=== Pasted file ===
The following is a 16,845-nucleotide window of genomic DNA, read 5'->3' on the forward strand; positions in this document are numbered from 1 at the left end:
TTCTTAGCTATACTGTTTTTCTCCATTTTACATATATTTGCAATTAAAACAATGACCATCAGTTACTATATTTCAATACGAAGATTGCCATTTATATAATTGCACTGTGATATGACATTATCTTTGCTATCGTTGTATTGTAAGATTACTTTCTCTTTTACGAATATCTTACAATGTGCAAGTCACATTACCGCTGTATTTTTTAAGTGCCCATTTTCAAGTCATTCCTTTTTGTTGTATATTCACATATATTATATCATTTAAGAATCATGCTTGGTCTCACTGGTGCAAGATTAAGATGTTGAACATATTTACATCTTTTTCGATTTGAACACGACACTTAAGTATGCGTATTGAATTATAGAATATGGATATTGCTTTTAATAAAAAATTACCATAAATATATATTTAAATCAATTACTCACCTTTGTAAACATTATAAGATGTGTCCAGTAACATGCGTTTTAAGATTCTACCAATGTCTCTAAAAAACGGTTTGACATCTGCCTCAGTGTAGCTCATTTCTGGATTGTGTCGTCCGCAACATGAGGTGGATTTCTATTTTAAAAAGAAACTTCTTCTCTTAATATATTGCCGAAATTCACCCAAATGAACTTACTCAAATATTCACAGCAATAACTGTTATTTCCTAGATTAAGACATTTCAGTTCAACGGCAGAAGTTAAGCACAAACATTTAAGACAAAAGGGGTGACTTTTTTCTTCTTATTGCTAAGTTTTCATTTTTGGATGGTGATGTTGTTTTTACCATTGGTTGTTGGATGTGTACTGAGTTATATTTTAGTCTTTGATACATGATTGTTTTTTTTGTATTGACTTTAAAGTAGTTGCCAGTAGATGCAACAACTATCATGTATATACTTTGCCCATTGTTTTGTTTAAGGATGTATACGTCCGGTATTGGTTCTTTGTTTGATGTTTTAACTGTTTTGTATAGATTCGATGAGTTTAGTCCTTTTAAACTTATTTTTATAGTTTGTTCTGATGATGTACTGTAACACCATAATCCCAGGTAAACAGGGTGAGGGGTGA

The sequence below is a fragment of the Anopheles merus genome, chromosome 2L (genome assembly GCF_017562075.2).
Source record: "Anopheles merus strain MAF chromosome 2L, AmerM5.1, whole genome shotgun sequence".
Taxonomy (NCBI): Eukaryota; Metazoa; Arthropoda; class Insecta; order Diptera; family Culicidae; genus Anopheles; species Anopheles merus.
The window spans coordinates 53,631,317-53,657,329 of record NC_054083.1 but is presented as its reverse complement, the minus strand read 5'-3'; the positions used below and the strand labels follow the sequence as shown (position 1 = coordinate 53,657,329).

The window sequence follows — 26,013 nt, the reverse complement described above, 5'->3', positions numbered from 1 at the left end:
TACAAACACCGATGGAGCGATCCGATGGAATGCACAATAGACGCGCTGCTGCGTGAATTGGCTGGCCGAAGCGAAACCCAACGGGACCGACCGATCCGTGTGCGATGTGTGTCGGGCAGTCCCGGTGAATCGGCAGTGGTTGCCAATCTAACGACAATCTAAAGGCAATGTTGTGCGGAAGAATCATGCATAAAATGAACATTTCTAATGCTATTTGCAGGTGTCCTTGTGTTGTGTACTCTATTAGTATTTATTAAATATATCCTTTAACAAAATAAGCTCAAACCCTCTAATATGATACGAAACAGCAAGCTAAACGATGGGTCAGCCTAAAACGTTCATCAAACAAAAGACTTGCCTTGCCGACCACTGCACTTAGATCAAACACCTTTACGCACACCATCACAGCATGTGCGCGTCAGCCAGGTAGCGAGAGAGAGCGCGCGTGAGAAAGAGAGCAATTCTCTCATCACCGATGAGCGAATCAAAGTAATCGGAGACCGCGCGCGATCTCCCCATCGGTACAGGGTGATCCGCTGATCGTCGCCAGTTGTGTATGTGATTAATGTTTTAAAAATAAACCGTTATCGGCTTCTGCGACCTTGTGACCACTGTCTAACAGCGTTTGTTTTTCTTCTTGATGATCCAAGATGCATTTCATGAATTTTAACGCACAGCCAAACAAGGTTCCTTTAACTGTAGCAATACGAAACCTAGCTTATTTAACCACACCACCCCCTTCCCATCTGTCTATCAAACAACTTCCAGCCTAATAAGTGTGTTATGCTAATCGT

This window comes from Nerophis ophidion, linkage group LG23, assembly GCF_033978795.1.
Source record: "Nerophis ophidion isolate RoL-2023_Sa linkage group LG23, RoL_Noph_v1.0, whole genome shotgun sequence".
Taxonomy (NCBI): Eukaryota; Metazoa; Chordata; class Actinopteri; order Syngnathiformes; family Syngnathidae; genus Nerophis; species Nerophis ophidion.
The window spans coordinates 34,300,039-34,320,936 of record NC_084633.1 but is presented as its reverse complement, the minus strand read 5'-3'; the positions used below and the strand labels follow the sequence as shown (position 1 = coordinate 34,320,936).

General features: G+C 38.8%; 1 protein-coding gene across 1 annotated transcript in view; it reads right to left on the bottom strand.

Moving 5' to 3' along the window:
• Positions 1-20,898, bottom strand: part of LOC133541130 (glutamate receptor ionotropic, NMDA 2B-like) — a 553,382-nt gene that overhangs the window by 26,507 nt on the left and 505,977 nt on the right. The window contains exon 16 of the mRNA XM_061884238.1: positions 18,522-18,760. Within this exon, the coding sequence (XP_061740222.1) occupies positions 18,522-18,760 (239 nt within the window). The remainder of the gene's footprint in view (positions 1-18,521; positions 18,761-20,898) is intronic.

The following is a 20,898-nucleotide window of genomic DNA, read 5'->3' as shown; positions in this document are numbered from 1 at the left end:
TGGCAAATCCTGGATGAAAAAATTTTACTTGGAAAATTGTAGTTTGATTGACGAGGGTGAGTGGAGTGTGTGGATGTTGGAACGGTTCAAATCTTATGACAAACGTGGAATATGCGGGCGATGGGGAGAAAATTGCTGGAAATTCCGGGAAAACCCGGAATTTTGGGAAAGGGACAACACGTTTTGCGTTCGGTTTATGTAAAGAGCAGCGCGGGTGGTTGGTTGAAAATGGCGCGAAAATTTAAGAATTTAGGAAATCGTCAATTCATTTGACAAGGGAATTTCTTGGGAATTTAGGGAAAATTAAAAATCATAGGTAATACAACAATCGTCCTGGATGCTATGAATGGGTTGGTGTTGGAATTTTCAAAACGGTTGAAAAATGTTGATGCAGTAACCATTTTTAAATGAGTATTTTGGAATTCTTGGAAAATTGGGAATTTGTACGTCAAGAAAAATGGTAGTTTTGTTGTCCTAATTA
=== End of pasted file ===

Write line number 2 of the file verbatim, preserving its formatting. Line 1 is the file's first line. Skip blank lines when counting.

TTCTTAGCTATACTGTTTTTCTCCATTTTACATATATTTGCAATTAAAACAATGACCATCAGTTACTATATTTCAATACGAAGATTGCCATTTATATAATTGCACTGTGATATGACATTATCTTTGCTATCGTTGTATTGTAAGATTACTTTCTCTTTTACGAATATCTTACAATGTGCAAGTCACATTACCGCTGTATTTTTTAAGTGCCCATTTTCAAGTCATTCCTTTTTGTTGTATATTCACATATATTATATCATTTAAGAATCATGCTTGGTCTCACTGGTGCAAGATTAAGATGTTGAACATATTTACATCTTTTTCGATTTGAACACGACACTTAAGTATGCGTATTGAATTATAGAATATGGATATTGCTTTTAATAAAAAATTACCATAAATATATATTTAAATCAATTACTCACCTTTGTAAACATTATAAGATGTGTCCAGTAACATGCGTTTTAAGATTCTACCAATGTCTCTAAAAAACGGTTTGACATCTGCCTCAGTGTAGCTCATTTCTGGATTGTGTCGTCCGCAACATGAGGTGGATTTCTATTTTAAAAAGAAACTTCTTCTCTTAATATATTGCCGAAATTCACCCAAATGAACTTACTCAAATATTCACAGCAATAACTGTTATTTCCTAGATTAAGACATTTCAGTTCAACGGCAGAAGTTAAGCACAAACATTTAAGACAAAAGGGGTGACTTTTTTCTTCTTATTGCTAAGTTTTCATTTTTGGATGGTGATGTTGTTTTTACCATTGGTTGTTGGATGTGTACTGAGTTATATTTTAGTCTTTGATACATGATTGTTTTTTTTGTATTGACTTTAAAGTAGTTGCCAGTAGATGCAACAACTATCATGTATATACTTTGCCCATTGTTTTGTTTAAGGATGTATACGTCCGGTATTGGTTCTTTGTTTGATGTTTTAACTGTTTTGTATAGATTCGATGAGTTTAGTCCTTTTAAACTTATTTTTATAGTTTGTTCTGATGATGTACTGTAACACCATAATCCCAGGTAAACAGGGTGAGGGGTGA